Two veteran detectives in an East Tennessee police department — including the police chief’s brother — are among four people indicted in a drug conspiracy and money laundering case, authorities announced Wednesday.
Newport Police Department Detective Capt. James Finley Holt, 59, allegedly was at the center of the criminal ring, selling prescription pills from his patrol cruiser while on duty, and trading drugs for stolen goods that he then used to stock the Newport convenience store he ran with his wife and son, according to court records.
Detective Capt. Roger Lynn Shults, 54, the older brother of Newport Police Chief Maurice Shults, also is named in the indictment returned by a special-called Cocke County grand jury Wednesday.
“The conduct giving rise to these charges is an embarrassment to the city of Newport, to Cocke County and to law enforcement in general,” said 4th Judicial District Attorney General Jimmy Dunn. “The very people entrusted with upholding the law are now charged with violating it.”
Holt is charged with 10 counts of official misconduct, eight counts of money laundering, one count of conspiracy to commit money laundering and five counts of sale and delivery of a controlled substance, according to the Tennessee Bureau of Investigation.
Roger Shults is accused of participating in the conspiracy to a lesser extent. He was indicted on four counts of official misconduct and one county of conspiracy to commit money laundering.
Holt’s wife, Kathy Holt, 50, and son, Kenneth Trece Myers, also are named in the indictment as well. Kathy Holt, a Newport alderwoman, was indicted on one count of conspiracy to commit money laundering and three counts of money laundering.
The 31-year-old Myers faces one count of conspiracy to commit money laundering.
Additionally, James Holt faces federal charges in U.S. District Court of illegal distribution of drugs and possession of a firearm in the furtherance of drug trafficking, according to U.S. Attorney Bill Killian’s office.
The criminal complaint filed in the federal case details numerous instances in which Holt traded hydrocodone and Xanax pills for stolen goods supplied by a confidential informant who was working with the Tennessee Bureau of Investigation.
The stolen items — including cartons of cigarettes, candy bars, beef jerky and Harley-Davidson gear — later were sold at the “Pit Stop” Mobil gas station, 405 Cosby Highway, run by James Holt and his family. On other occasions, the complain reads, James Holt sold the pills to the informant for cash, and accepted stolen goods to pay down the outstanding debt of the informant’s girlfriend.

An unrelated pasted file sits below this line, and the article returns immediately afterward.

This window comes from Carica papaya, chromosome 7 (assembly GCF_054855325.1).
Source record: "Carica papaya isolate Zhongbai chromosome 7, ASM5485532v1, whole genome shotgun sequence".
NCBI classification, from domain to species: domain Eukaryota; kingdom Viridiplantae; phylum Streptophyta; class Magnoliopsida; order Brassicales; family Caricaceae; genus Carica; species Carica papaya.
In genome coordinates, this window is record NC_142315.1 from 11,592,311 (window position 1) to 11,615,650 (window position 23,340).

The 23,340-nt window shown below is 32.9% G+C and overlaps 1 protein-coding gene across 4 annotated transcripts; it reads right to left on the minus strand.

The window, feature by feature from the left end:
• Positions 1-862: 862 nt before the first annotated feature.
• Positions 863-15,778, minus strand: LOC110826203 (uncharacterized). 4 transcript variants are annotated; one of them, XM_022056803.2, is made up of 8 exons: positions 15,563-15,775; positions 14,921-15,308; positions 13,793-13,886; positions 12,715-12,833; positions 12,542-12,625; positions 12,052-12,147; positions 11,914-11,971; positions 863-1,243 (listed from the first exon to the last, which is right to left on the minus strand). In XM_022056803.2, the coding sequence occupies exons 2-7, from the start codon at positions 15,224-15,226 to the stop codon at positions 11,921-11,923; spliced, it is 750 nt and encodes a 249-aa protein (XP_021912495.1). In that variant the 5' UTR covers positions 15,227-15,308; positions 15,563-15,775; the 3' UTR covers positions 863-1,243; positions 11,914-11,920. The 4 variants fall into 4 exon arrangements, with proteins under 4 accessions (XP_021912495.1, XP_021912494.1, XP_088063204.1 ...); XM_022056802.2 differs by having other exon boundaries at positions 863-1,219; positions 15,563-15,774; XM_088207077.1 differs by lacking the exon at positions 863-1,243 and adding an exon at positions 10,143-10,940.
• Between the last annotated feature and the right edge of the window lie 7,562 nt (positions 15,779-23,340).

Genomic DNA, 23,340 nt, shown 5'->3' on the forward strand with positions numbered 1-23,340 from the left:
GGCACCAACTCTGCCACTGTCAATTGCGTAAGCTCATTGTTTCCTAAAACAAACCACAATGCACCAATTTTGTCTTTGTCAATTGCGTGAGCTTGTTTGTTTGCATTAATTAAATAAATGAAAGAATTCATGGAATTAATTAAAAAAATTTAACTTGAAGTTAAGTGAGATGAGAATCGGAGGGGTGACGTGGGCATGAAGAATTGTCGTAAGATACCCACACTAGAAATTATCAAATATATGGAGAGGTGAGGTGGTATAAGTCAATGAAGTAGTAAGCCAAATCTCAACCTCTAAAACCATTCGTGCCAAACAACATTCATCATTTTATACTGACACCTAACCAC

(WBIR) The first of four suspects accused in a drug conspiracy case in Cocke County appeared in federal court Thursday.
A grand jury indicted Newport Police Captain James Holt on several federal charges related to money laundering. Officials also arrested Holt’s wife, Kathy, who is Newport alderwoman. Kathy Holt’s son, Kenny Myers, and Newport Police Captain Roger Lynn Shults are also facing charges.
James Holt appeared in federal court in Greeneville Thursday morning. The hearing dealt with just the federal charges, which include distributing hydrocodone in May 2014 and possessing a firearm while committing that crime. If convicted, Holt could spend up to 20 years in prison for the first count with an additional mandatory five years to life for the second charge.
Newport Police Chief Maurice Shults said the department suspended both Holt and Roger Lynn Shults without pay.
The Tennessee Bureau of Investigation said James Holt, who is a detective, sold drugs in exchange for items he knew were stolen, according to court documents.
TBI agents said this exchange happened from his police car where he was carrying a gun. He then sold the stolen merchandise as new at his wife’s gas station, according to the TBI.
FBI and TBI agents searched the Pitstop Mobil Mart off Cosby Highway and got search warrants for the Newport Police Department.
The other people charged in the money laundering case only face state charges. James Holt also faces money laundering and official misconduct charges in state court.
TBI said the investigation took several months, and it’s still looking into the case. Cocke County is no stranger to corruption. Just eight years ago, the Los Angeles Times dubbed Cocke County as “Little Chicago.” The nickname stems from a five-year investigation called Operation Rose Thorn, which began in 2001.
Over a seven-year period, the investigation led to 48 arrests on federal charges, including the arrests of seven officers from the Newport Police Department and county sheriff’s department. Charges ranged from money laundering, theft, conspiracy to distribute cocaine and trafficking stolen goods.
Another 170 people faced charges for cockfighting, gambling, and illegal liquor.
Cocke County Sheriff D.C. Ramsey resigned during that investigation, citing health reasons.